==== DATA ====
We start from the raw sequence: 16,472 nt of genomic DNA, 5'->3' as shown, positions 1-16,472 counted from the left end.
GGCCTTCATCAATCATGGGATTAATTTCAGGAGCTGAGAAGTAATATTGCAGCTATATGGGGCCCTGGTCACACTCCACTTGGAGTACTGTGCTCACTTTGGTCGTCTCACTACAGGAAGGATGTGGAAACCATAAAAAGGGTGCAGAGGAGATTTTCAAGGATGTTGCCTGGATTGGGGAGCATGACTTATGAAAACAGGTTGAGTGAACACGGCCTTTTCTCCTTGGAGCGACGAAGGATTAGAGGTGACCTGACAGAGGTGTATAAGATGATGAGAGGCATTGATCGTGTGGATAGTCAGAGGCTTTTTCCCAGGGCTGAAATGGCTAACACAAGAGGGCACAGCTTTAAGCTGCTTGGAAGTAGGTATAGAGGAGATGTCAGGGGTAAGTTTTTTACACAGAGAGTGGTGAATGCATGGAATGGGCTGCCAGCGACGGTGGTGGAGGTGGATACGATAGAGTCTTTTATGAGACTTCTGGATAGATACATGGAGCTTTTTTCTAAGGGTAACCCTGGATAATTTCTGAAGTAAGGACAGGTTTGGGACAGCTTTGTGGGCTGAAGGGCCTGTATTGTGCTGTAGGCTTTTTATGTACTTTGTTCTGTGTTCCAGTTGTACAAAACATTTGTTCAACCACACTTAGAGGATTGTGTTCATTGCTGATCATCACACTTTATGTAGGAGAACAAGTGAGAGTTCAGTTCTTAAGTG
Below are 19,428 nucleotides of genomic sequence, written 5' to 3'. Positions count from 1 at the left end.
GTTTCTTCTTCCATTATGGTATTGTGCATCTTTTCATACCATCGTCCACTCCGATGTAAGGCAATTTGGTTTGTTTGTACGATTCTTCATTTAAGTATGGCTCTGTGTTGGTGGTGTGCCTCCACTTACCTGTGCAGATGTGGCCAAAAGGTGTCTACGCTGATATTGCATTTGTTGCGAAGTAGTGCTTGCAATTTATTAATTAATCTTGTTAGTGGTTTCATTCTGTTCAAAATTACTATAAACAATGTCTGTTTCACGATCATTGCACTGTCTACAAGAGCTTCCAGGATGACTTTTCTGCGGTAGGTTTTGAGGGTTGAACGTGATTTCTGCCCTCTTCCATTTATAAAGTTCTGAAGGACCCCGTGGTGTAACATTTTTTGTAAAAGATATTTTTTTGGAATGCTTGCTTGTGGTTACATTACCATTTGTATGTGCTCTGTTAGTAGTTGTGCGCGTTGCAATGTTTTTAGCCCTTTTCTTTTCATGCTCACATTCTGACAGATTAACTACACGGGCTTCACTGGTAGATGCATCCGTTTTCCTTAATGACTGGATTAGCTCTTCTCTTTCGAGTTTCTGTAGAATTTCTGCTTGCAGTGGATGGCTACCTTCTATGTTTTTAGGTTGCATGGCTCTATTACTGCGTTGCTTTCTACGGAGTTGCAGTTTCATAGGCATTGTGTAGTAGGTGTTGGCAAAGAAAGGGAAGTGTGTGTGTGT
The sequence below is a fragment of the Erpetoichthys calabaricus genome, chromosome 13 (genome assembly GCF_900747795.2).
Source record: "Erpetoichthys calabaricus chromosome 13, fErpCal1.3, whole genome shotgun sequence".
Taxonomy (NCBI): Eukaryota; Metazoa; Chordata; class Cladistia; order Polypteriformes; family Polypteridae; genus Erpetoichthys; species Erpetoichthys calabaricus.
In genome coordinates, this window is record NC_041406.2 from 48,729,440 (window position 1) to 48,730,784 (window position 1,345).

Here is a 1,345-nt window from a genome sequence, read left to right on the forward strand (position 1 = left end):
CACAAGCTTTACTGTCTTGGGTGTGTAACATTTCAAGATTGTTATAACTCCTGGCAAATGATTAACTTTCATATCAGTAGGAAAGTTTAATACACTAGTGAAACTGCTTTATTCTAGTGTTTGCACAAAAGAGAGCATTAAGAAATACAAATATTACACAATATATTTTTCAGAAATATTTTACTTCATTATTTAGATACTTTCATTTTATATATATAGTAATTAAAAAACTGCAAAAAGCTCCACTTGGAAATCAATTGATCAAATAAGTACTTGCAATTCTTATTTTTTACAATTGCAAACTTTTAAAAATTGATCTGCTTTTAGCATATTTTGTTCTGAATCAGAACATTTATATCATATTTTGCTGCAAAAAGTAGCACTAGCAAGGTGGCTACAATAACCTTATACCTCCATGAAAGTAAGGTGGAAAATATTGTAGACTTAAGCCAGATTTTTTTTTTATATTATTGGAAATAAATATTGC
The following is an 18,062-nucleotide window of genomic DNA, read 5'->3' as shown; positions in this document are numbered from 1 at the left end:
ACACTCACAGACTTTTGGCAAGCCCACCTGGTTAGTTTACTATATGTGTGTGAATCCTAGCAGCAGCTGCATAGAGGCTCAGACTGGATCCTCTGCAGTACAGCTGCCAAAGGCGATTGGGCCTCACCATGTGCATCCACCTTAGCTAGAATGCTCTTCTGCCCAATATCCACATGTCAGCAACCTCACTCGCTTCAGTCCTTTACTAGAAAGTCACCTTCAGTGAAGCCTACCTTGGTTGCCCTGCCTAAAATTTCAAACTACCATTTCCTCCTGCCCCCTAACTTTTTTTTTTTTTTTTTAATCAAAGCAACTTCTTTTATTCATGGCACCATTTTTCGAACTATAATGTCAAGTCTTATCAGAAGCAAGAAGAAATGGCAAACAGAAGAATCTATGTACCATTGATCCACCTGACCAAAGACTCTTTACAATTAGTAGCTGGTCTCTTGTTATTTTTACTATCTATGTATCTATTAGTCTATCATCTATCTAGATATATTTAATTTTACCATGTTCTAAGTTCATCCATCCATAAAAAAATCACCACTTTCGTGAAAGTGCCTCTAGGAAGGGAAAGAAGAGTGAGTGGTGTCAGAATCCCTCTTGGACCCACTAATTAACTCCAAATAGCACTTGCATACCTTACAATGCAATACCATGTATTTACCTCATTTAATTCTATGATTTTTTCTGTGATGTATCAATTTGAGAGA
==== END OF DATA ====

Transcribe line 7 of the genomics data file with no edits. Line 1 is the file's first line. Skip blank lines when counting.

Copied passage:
Taxonomy (NCBI): Eukaryota; Metazoa; Chordata; class Cladistia; order Polypteriformes; family Polypteridae; genus Erpetoichthys; species Erpetoichthys calabaricus.